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Guestpost: Privacy laws and legal interception in India

India needs to evolve comprehensive privacy laws that protect individual rights before implementing a framework for legal interception, argues Ranjeet Rane, who works with the Public Affairs team at Edelman India and is a Research Assistant at Takshashila Institution.

In my previous post, I had stressed on the need for an urgent debate between the government and citizens on privacy rights and limitations in India, given the recently implemented Centralized Monitoring System (CMS). A counter agreement being presented is that the CMS will be a better option for  the Indian citizen as it provides a legal framework for lawful interception, against the current practice of content monitoring and filtering through unregulated, ad-hoc processes involving intermediaries such as telecom companies and ISPs.

The CMS is intended to ensure that each interception request is tracked and the recorded content duly destroyed within six months as required under law.   In this post, however, I will try to present a case against the implementation of the CMS by looking at the existing provisions in the Information Technology Act 2000 (and subsequent amendments) that make an effort to address issues of privacy.

Section 72 of the Information Technology Act 2000 in its original form penalized the breaches of confidentiality and privacy of data. Essentially, the scope of the provision covered those empowered by the Act to gain access to any electronic record, book, register, correspondence, information document or other material seized for investigation. It was aimed at preventing accidental leaks of such information during the course of investigations.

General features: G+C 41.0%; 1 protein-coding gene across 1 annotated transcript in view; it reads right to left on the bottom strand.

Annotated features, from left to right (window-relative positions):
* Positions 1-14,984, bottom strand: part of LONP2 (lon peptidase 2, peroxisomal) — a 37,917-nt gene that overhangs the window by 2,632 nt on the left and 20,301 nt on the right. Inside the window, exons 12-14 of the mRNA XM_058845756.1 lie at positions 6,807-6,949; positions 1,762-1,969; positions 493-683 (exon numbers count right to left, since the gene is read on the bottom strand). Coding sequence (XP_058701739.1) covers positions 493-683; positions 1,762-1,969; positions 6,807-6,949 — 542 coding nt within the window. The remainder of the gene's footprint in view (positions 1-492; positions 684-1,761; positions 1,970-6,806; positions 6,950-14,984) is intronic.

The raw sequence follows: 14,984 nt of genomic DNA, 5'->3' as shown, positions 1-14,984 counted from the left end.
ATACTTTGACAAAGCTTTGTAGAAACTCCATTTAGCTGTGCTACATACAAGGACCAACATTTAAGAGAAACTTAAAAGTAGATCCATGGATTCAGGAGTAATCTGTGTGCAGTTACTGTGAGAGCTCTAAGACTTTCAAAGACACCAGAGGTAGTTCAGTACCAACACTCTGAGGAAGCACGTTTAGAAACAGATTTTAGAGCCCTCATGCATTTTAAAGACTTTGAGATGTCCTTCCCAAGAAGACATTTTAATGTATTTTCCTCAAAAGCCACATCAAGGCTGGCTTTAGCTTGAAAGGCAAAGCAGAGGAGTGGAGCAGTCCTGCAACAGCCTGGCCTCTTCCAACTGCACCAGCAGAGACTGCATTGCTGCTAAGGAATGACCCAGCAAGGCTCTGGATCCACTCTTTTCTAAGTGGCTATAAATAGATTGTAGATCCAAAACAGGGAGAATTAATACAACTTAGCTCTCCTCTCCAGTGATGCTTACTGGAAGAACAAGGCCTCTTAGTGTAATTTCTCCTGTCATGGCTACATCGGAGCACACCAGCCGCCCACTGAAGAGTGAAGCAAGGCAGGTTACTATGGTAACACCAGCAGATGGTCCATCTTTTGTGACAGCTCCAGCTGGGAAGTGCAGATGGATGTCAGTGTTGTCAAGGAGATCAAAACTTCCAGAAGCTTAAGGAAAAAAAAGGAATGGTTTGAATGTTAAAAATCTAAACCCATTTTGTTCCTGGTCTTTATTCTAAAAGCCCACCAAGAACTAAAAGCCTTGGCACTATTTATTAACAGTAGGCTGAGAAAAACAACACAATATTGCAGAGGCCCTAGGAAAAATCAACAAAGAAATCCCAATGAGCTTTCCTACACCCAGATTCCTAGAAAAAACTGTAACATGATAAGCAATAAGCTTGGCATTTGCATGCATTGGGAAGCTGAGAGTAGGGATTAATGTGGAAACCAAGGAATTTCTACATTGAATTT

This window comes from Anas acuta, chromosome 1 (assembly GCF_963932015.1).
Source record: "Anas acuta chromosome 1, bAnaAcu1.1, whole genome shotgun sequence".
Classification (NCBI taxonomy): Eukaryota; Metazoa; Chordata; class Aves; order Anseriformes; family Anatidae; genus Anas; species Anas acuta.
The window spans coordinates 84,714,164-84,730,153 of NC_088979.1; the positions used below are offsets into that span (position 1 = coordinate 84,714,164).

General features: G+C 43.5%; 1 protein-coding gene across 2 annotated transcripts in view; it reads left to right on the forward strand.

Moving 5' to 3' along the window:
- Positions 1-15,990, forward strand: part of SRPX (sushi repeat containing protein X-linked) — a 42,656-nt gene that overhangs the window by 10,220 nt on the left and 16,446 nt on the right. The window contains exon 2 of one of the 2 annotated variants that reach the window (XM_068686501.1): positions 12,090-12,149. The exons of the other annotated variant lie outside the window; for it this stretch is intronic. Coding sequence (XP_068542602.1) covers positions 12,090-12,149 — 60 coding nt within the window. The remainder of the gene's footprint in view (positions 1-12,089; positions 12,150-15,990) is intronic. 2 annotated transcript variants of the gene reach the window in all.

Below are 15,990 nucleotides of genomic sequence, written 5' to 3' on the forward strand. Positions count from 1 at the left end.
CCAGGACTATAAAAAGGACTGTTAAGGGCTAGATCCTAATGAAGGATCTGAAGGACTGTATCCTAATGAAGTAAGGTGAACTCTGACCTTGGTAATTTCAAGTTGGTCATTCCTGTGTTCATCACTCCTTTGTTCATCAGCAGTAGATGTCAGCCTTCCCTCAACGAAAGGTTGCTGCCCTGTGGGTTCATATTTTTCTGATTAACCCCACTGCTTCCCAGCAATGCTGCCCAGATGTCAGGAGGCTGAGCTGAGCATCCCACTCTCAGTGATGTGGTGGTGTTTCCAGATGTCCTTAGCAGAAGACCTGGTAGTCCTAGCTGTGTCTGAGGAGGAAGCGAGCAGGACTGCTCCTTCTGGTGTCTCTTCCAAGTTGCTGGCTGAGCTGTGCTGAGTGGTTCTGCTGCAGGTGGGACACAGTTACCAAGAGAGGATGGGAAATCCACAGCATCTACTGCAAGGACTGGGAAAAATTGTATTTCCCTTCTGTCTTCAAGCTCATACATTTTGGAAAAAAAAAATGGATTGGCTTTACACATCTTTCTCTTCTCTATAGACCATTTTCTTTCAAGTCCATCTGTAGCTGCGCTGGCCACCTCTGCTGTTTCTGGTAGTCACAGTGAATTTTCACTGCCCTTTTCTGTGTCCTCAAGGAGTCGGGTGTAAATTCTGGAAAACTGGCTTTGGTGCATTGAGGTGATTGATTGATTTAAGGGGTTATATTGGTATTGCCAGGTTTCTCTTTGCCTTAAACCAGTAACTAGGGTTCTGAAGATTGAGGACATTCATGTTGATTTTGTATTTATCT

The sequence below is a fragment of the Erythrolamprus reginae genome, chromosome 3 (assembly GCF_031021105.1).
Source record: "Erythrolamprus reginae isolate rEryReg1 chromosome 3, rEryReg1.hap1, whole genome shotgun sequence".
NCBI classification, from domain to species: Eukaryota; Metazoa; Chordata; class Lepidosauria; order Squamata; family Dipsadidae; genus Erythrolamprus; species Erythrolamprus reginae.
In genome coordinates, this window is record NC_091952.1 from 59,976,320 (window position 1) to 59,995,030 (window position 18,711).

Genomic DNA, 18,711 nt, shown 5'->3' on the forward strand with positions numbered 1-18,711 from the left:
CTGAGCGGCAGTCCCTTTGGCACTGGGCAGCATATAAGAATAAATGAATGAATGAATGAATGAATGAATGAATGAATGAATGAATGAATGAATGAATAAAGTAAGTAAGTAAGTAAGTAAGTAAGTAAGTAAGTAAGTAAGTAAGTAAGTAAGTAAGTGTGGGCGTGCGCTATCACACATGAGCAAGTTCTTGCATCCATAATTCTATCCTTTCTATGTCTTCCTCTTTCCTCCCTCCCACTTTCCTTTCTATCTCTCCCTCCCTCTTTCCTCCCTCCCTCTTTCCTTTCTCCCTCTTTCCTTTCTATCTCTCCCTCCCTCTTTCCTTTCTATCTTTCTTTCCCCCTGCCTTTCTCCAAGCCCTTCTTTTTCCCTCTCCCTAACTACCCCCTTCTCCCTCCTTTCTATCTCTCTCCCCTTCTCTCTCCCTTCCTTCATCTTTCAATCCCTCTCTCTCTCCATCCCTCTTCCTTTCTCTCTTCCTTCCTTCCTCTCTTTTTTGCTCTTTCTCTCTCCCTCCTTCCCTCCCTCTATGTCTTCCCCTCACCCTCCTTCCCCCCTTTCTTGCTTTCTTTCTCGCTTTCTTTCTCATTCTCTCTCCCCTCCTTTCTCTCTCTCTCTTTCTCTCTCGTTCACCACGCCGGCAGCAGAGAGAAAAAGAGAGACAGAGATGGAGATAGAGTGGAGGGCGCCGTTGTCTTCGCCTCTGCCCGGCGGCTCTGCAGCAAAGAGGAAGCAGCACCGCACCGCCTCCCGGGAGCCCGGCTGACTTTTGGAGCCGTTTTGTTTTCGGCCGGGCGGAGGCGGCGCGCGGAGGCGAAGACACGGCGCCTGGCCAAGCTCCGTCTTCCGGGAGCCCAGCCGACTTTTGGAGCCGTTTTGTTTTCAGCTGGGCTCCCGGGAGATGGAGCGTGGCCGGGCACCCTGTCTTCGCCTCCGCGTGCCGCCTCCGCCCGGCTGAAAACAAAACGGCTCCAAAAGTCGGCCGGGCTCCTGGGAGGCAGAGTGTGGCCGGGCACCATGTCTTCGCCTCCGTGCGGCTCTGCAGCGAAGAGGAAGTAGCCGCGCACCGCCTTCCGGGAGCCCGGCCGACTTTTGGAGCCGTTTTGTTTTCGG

This was later amended to include Section 72A to penalize “any person” (including an intermediary) who has obtained personal information while providing services under a lawful contract and discloses the personal information without consent of the person, with the intent to cause, or knowing it is likely to cause wrongful gain or wrongful loss.

When this clause is read together with Section 69B of the Act, it squarely puts the responsibility of securing personal data on the intermediary, which in this case could be a wide spectrum of actors from cyber cafes to telecom companies and ISPs. Indeed, if this Act is used to justify the implementation of CMS, it would need significant amendments to clearly identify those central and state agencies authorized to access such information. The recent case of National Technical Research Organization being at the forefront of snooping activities is still fresh in public memory.

The next set of amendments came into force by the addition Section 43A which obliges corporate bodies which possess, deal or handle any sensitive personal data to implement and maintain “reasonable security practices,” failing which they would be liable for disclosure.  The Act defines “corporate bodies” as those involved in “commercial or professional activities.”